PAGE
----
Your basic 6-foot leash is what you’ll be using in your everyday life with your dog. It’s perfect for neighborhood walks, trips to the vet, and anywhere you need to control your dog’s movement in close proximity to yourself. Now that you’ve spent some time playing the follow me game and teaching your dog leash respect on the long-line, the transition to your 6-foot leash should be a breeze.
Before you take your dog out into the world for a training walk on your 6-foot leash, practice the walkaway without your dog, although a human stand-in is really helpful. Here’s the move: Put the leash’s handle loop over your right thumb, and grasp the rest of the handle in your right hand, anchored at your waist. Gather up the slack in one loop and hold it in your right hand with the handle. With your left hand, give your “dog “ just enough slack to stand comfortably next to you, with a little dip in the leash between you and the “dog.” Hold the leash lightly in your left hand, in a natural position at your side.
Start walking, and instruct your helper to go anywhere they want, except with you. The moment the slack in the leash disappears and you feel any tension, drop everything except the handle, turn abruptly to your right, and walk away as fast as you can. Your dog will get a “pop’ on the leash and have no choice but to come with you. Praise and gather up the slack as quickly as you can and be prepared to do it again — quickly. Repeat until you can release, turn, plow on, and gather up the slack without thinking about it before trying it with your dog. Yes, your neighbors will think you’ve lost your mind, but it’s all worth it for the cause. Now go practice with your real dog.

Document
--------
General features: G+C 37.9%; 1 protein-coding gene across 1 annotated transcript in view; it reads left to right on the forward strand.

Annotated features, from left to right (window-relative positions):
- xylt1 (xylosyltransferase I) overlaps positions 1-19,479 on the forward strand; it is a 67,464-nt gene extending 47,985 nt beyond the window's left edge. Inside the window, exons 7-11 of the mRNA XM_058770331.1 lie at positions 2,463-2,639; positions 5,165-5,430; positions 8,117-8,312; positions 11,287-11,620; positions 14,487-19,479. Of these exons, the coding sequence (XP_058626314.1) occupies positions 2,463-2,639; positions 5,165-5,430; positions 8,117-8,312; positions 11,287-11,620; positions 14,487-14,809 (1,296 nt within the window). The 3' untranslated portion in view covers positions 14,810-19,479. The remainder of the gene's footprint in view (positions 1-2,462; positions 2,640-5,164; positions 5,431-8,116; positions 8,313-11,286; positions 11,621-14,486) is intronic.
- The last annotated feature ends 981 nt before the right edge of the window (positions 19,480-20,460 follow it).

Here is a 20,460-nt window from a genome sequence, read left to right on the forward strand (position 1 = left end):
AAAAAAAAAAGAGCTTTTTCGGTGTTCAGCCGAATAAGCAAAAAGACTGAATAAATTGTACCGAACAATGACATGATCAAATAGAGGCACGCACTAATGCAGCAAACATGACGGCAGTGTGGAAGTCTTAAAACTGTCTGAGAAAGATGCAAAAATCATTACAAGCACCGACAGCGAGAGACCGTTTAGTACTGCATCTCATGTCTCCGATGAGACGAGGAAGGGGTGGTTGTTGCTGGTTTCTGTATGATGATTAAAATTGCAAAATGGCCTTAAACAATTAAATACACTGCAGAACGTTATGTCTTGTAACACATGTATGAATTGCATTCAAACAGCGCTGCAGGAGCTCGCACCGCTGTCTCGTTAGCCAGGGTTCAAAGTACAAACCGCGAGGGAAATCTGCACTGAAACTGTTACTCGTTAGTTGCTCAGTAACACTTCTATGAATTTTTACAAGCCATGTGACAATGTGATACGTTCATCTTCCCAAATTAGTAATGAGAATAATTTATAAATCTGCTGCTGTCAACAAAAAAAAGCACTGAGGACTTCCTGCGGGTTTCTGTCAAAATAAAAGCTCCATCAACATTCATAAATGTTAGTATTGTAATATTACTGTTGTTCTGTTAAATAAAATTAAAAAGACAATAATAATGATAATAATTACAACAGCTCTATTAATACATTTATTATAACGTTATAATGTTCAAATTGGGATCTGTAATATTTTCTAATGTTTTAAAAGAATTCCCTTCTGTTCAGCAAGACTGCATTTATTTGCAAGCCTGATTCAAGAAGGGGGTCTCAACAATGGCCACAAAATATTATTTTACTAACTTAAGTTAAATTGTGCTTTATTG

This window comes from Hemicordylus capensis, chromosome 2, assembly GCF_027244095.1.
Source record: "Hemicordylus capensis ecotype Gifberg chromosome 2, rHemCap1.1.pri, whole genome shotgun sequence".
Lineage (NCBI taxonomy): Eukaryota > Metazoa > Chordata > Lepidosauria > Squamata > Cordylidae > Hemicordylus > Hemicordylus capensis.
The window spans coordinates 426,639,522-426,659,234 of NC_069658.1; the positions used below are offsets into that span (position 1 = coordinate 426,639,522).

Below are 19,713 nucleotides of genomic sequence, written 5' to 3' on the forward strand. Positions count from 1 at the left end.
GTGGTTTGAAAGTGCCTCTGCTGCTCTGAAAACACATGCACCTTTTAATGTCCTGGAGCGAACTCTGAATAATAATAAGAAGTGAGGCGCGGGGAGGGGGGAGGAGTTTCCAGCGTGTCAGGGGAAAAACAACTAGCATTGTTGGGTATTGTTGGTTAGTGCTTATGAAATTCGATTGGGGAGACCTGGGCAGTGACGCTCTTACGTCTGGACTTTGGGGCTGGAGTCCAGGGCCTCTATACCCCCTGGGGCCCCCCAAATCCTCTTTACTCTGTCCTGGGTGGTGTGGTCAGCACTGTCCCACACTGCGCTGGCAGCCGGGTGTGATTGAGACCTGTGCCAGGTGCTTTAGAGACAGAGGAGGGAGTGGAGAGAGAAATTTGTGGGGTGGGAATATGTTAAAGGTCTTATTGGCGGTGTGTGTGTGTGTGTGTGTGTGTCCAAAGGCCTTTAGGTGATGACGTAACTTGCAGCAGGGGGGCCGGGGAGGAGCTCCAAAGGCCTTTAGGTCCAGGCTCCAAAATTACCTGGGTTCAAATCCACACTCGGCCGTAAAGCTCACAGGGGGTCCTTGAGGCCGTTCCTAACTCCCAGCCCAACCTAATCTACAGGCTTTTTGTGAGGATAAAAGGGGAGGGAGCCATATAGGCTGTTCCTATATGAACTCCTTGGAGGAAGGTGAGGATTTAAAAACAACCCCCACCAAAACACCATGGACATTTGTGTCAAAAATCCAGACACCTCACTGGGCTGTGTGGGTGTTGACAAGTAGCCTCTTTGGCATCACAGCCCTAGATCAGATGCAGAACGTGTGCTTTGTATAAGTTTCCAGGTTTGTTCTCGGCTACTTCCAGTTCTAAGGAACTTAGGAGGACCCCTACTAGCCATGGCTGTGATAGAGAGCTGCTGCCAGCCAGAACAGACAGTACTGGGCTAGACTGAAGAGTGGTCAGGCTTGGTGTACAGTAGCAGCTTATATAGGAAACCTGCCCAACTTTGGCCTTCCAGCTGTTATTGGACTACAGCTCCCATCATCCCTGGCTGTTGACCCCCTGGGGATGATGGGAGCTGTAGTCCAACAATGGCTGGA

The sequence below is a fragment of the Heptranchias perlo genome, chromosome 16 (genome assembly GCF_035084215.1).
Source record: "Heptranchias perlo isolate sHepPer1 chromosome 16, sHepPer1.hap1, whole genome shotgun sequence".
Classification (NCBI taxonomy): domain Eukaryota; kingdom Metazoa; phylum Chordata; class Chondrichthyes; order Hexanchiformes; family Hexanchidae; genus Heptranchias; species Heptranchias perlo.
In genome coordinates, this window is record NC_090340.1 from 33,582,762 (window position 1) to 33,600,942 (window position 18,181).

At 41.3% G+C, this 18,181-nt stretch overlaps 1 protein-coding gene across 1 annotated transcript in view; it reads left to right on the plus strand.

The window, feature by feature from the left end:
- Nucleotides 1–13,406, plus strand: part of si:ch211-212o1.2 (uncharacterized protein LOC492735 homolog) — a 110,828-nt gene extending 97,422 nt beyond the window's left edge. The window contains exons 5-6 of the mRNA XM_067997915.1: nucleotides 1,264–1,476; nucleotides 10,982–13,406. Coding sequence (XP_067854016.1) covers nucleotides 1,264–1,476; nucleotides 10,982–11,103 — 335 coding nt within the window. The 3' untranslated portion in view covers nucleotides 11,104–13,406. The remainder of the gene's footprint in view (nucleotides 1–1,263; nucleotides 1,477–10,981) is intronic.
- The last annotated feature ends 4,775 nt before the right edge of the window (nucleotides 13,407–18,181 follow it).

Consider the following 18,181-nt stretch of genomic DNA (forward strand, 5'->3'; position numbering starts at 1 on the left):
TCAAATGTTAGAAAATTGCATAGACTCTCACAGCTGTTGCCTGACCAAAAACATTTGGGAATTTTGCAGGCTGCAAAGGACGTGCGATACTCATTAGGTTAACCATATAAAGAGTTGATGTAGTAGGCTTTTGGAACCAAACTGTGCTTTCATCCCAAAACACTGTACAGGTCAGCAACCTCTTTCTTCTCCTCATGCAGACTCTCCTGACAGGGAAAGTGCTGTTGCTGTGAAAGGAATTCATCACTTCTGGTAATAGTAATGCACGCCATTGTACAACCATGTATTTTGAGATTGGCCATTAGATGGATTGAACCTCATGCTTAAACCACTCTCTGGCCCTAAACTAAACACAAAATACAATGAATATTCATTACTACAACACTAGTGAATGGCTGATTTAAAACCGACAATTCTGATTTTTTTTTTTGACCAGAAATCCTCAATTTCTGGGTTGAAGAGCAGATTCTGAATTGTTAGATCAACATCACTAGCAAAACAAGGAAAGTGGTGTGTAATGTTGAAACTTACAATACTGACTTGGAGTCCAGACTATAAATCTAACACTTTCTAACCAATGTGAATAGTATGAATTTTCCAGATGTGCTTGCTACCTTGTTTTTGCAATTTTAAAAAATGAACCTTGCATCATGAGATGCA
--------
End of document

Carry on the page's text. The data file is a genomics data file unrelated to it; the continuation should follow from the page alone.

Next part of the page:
Be predictably unpredictable. Turn often, always opposite of the side your dog is on, at random times and angles. If your dog doesn’t know which way you’ll be going next, he’ll pay much closer attention. Don’t warn him that you’re going to turn or wait for him at the turn, but do praise enthusiastically every time he catches up.
Hitting the Road
It’s finally time to take your dog for a walk around the neighborhood. From the start, be ready to do the walkaway before the leash is tight. The only time there should ever be tension on the leash is the little pop your dog gets when he gets left behind on a walkaway. Do not guide or steer your dog on a tight leash, and do not beg him for his attention. Disappear if he’s not paying attention, and make it rewarding for him when he does look to see where you’re going. The first session, you may only travel half a block, and that’s fine. The important thing is that your dog learns that he’s coming with you, not the other way around. In general, the faster you walk, the more interesting you’ll be to your dog, so put on some sturdy shoes and go! If you dawdle, he’s much more likely to get bored and let his attention and discipline wander.